(i) The QCA, in consultation with representative groups, should exemplify and promote the range of learning envisioned in the new framework for personal development with the firm intention of helping schools to plan for balanced coverage and avoid piecemeal treatment of this central aspect of the curriculum.
(ii) Personal development together with literacy, numeracy and ICT constitute the essentials for learning and life. The DCSF should work with the QCA to find appropriate and innovative ways of assessing pupils’
(i) The preferred pattern of entry to reception classes should be the September immediately following a child’s fourth birthday. However, this should be subject to well informed discussion with parents, taking into account their views of a child’s maturity and readiness to enter reception class. Arrangements should be such as to make entry to reception class an exciting and
enjoyable experience for all children, with opportunities for flexible arrangements such as a period of part-time attendance if judgedappropriate.
(ii) The DCSF should provide information to parents and local authorities about the optimum
conditions, flexibilities and benefits to children of entering reception class in the September immediately after their fourth birthday progress in this area
The QCA should make sure that guidance on the revised primary curriculum includes clear advice on how best to support those children who need to continue to work towards the early
learning goals and build on the learning that has taken place in the EYFS.
What constitutes high-quality, playbased learning and how this benefits young children, especially those entering the early primary stage, should be made explicit in QCA guidance. Because parents, too, need to understand the importance of play, this guidance should be routed through schools to parents.
Key Stage 1 teachers should be involved in the moderation of Early Years Foundation Stage Profile (EYFSP) assessments within schools, to increase their understanding of the EYFSP and
their confidence in the judgements of reception class teachers.
Major central initiatives, such as Assessment for Learning and Assessing Pupils’ Progress, have huge potential for strengthening the transition of children from primary to secondary schools. The DCSF should develop these initiatives to keep pace with the fast-growing appetite
in primary schools to take them on board.
With their local authorities, primary and secondary schools should agree a joint policy for bridging children’s transition from Key Stage 2 to Key Stage 3. Five interdependent transition bridges are suggested for this purpose: administrative; social and personal; curriculum; pedagogy; and autonomy and managing learning. This should involve extended studies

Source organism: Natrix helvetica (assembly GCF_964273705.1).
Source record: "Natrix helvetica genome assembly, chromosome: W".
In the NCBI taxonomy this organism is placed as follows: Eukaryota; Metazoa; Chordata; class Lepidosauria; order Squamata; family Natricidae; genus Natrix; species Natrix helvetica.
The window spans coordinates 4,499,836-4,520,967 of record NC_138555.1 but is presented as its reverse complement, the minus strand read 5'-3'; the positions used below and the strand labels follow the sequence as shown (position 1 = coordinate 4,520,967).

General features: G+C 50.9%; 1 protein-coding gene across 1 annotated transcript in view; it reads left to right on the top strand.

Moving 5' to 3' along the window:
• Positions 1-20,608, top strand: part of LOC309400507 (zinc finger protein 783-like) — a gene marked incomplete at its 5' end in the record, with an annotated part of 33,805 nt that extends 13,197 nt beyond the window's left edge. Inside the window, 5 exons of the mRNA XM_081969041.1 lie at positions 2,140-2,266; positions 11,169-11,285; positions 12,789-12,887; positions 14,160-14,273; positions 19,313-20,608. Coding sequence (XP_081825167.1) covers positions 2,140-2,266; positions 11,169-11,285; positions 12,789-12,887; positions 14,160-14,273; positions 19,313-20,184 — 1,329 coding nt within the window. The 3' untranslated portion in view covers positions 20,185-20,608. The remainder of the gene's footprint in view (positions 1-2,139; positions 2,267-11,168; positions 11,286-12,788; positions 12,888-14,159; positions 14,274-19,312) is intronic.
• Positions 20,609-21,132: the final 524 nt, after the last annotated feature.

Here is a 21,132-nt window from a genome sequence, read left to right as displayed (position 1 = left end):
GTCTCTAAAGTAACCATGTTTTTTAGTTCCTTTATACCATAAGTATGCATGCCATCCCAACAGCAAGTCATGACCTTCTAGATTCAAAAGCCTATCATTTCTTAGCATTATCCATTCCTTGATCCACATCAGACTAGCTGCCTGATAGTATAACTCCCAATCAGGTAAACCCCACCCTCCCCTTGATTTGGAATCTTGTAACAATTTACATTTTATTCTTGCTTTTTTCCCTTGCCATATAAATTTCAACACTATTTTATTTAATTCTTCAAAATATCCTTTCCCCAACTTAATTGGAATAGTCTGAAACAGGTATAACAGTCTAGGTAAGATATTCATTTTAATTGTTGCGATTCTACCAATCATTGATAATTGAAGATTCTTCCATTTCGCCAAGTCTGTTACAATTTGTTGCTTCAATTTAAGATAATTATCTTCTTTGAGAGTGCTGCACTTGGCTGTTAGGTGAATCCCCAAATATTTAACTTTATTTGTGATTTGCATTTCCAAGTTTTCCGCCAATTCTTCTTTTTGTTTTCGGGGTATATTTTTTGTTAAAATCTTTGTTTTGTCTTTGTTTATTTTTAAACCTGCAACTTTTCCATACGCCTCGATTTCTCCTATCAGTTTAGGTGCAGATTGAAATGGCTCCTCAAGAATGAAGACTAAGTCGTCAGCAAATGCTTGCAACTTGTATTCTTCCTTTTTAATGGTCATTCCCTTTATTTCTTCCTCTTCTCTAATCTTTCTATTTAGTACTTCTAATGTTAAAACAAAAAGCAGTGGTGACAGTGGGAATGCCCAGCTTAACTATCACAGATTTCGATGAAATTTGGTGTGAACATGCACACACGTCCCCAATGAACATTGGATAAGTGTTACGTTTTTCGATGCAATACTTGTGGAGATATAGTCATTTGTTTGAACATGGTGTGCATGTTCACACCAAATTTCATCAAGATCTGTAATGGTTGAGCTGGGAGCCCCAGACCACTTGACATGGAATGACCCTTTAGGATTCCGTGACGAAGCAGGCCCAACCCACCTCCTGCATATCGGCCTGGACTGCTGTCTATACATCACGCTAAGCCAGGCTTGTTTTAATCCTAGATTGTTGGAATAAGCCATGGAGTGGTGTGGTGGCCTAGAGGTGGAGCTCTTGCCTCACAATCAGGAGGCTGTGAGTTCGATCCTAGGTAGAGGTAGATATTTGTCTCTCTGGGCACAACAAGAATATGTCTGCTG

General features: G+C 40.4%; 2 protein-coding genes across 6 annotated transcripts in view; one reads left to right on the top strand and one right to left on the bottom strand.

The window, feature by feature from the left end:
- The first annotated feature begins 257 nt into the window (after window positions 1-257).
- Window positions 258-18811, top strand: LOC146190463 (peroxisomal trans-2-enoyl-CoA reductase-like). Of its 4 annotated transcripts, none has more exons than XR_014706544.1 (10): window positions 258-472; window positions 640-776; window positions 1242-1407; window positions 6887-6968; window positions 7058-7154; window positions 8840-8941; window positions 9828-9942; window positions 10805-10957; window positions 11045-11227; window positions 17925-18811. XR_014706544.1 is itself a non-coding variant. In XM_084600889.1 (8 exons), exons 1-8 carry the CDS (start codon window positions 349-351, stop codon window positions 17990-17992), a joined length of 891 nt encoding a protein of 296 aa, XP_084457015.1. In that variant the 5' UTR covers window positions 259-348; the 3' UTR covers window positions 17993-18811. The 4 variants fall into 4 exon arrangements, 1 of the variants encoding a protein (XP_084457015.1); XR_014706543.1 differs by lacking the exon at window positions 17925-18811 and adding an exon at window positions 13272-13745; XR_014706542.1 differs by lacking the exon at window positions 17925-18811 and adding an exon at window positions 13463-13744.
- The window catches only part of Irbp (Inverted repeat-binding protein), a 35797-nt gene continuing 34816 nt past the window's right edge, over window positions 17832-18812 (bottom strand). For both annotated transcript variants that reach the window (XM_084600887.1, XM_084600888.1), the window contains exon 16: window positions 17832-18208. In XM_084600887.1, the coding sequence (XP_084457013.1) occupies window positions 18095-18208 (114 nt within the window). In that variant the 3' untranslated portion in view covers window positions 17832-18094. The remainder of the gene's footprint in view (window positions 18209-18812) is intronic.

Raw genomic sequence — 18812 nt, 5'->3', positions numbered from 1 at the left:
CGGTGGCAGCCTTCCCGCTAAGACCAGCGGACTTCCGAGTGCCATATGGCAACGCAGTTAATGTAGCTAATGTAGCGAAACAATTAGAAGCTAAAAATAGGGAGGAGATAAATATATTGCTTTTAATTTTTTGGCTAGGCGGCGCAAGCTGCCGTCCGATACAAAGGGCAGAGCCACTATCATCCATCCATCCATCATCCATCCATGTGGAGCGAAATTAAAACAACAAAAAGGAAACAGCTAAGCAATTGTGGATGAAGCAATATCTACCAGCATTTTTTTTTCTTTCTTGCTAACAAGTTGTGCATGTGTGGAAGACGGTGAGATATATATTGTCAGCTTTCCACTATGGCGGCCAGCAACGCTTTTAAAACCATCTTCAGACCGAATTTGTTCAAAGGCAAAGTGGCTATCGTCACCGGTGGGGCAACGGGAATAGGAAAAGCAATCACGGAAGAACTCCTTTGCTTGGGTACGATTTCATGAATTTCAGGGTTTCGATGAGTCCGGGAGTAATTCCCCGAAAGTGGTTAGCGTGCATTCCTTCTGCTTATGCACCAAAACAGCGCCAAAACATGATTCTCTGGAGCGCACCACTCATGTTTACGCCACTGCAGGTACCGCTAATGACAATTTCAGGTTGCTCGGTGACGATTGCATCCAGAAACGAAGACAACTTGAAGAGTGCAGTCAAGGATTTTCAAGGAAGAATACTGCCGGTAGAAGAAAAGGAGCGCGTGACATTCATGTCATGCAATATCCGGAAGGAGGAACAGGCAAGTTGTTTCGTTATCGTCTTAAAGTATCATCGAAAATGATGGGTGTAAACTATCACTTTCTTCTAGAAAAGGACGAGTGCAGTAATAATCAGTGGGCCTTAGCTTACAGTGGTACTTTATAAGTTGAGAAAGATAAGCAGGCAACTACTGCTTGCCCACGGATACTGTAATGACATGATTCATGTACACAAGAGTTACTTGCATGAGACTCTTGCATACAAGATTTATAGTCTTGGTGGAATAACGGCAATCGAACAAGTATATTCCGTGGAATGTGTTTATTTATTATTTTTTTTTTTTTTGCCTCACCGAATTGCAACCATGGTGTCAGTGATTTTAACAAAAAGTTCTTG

across Year 6 and Year 7, and draw upon the support of personal tutors.
When the National Strategies next review their materials they should look to further strengthen curricular continuity between Key Stage 2 and Key Stage 3.
The knowledge, skills and understanding that children need to acquire in languages should be situated within the area of learning entitled ‘Understanding English, communication
and languages’. This will enable teachers and pupils to exploit the links between English and the chosen language(s).
Schools should focus on teaching only one or two languages. This should not preclude providing pupils with experiences in other languages as opportunities arise in cross-curricular studies, as long as sustained learning is secured in one or two languages to ensure that children are able to achieve progression over four years in line with the expectations of the Key Stage 2 framework for languages.
Primary schools should be free to choose the language(s) that they wish to teach; however, as far as possible the languages offered should be those which children will be taught in Key Stage 3.
The commendable work that is taking place to support the delivery of language teaching through workforce development programmes should continue at current levels of funding.
A survey by Ofsted of how well primary schools are managing the introduction of languages as a compulsory subject should take place no later than 2014.